Background: The fourth American College of Chest Physicians Consensus Conference on Antithrombotic Therapy recently published guidelines that included recommendations regarding the management of excessive anticoagulation. Limited data are available to support these recommendations. Objectives: To assess management and outcomes of excessive anticoagulation in a group model health maintenance organization, compare management with the published guidelines, and analyze the cost of treatment strategies. Methods: A search of computerized laboratory information identified patients with an international normalized ratio (INR) of greater than 6.0 during the 9-month study. Pertinent data were collected through a retrospective medical record review. Information was concurrently collected for cost analyses. Results: The analysis included 301 episodes of excessive anticoagulation among 248 patients. Most (83%) episodes of elevated INRs were managed conservatively by a temporary discontinuation of warfarin sodium therapy until the INR was in a therapeutic range. Conservative management resulted in no sequelae in 212 (85.1%) of 249 episodes. Two episodes (0.8%) of major bleeding evolved in patients managed conservatively. No sequelae were documented in 23 (44%) of 52 episodes of phytonadione (vitamin K1) administration. Sixteen (31%) episodes of major bleeding were documented, but bleeding occurred before phytonadione administration in all cases. Administering phytonadione resulted in hospital admission for 3 patients - 2 (3.8%) because of thromboembolism and 1 (1.9%) for the administration of heparin sodium. Cost-effectiveness analysis determined that treatment with phytonadione is 7 times more costly than conservative management when INRs are between 6.0 and 10.0. Conclusions: Most episodes of excessive anticoagulation were not managed per consensus guidelines. The higher the INR, the more likely were interventions to adhere to the guidelines. Administering phytonadione to patients with a moderate elevation of INRs (6.0-10.0) may be unnecessary. Based on this study, conservative management is a viable option.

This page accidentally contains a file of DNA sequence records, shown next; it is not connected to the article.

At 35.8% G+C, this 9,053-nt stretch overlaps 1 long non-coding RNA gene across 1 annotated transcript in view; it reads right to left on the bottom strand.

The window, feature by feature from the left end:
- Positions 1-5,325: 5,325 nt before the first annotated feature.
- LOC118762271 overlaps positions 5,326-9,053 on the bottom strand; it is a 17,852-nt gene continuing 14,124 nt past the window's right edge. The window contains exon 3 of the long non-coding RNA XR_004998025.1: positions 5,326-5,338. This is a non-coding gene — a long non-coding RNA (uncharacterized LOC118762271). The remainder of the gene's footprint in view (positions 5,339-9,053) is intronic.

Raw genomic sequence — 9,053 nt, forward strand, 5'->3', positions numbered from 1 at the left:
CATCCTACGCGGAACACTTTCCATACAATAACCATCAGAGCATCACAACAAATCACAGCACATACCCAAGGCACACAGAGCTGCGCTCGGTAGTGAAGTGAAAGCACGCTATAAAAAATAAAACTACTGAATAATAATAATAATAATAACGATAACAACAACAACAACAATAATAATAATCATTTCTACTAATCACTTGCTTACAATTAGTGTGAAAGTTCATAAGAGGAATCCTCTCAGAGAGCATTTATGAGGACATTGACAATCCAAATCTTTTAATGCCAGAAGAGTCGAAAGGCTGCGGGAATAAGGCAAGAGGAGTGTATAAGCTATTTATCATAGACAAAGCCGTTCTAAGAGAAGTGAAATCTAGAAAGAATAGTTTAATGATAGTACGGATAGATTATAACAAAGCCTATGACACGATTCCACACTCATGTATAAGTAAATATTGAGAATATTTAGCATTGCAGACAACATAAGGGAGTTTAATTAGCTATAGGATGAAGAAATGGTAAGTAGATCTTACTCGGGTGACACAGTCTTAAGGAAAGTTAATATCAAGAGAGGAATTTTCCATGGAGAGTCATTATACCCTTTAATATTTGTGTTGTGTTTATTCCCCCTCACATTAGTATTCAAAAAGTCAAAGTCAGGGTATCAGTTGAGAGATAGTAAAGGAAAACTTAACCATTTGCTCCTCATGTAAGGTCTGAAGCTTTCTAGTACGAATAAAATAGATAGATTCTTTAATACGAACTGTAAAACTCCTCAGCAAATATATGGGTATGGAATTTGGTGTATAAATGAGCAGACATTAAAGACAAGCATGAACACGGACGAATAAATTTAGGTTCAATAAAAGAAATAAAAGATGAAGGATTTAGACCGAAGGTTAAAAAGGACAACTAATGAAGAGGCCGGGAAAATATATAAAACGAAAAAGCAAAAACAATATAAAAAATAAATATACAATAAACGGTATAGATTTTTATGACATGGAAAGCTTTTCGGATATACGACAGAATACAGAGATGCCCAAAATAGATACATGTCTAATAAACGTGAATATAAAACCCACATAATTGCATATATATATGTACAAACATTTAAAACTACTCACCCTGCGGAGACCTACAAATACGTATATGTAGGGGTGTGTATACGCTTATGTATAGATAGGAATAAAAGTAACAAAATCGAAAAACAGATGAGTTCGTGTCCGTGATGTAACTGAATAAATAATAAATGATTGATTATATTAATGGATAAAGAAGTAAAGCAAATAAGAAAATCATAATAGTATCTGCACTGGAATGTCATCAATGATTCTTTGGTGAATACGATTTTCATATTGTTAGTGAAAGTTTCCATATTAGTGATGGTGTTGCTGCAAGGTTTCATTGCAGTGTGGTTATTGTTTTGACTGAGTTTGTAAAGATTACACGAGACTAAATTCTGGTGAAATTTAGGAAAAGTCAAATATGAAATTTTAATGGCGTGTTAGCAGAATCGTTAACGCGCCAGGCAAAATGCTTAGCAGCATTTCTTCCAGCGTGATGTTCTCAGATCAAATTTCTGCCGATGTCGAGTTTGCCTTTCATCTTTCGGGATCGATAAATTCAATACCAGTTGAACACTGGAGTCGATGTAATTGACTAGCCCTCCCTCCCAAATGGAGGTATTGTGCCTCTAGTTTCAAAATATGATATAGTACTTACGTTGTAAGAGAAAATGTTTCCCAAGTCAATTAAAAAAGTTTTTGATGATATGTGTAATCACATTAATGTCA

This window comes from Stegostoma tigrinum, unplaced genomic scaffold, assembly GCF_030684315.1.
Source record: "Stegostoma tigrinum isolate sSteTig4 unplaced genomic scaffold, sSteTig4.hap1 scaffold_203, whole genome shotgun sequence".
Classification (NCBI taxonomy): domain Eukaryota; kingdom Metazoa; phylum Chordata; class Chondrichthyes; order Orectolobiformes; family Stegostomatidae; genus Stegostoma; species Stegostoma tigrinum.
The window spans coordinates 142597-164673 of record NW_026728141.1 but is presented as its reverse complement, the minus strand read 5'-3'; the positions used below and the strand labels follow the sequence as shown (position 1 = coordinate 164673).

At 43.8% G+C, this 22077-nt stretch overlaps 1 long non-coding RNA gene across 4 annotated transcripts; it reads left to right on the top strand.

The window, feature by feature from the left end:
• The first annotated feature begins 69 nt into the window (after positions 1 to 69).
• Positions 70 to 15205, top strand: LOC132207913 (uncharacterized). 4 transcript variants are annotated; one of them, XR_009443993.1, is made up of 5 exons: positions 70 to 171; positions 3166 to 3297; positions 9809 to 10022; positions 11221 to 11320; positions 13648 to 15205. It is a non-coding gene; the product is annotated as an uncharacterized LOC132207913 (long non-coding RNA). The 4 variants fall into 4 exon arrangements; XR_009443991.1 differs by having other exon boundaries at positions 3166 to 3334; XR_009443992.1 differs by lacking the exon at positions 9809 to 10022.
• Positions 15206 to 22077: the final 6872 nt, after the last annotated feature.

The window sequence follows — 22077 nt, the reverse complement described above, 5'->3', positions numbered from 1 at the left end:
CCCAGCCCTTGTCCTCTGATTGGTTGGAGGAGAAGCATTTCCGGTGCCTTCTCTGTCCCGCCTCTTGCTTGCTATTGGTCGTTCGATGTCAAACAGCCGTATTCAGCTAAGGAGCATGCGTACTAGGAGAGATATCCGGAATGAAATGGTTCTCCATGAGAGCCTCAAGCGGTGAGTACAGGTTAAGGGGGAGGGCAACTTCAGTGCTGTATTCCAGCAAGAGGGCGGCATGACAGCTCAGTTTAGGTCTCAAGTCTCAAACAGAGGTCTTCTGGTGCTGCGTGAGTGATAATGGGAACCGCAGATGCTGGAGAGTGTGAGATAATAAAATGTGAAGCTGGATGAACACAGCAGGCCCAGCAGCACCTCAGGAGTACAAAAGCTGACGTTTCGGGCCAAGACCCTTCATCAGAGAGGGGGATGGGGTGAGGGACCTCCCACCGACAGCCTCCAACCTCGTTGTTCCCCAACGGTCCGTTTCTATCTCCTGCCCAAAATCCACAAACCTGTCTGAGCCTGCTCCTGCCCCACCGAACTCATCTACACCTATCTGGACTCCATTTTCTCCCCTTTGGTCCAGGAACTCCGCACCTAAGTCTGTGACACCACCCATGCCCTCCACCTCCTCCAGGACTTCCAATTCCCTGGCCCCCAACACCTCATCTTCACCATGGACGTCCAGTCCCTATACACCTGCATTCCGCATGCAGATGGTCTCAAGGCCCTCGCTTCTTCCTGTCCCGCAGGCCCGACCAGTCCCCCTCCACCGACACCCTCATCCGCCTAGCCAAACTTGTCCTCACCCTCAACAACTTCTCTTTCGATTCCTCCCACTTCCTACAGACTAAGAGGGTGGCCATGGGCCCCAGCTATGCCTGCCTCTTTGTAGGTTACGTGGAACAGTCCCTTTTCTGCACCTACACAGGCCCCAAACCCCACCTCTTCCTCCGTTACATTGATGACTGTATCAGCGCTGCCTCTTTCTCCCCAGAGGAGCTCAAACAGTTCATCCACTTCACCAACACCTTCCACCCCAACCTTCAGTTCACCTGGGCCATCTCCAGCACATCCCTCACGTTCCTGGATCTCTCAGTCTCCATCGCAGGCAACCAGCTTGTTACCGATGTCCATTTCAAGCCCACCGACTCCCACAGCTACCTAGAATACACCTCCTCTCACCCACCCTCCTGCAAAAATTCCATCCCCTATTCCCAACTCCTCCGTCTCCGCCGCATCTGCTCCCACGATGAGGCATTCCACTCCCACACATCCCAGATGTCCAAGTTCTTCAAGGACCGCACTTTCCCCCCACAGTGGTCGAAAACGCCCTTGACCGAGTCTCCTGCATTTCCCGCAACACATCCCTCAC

ASJC Scopus subject areas
- Internal Medicine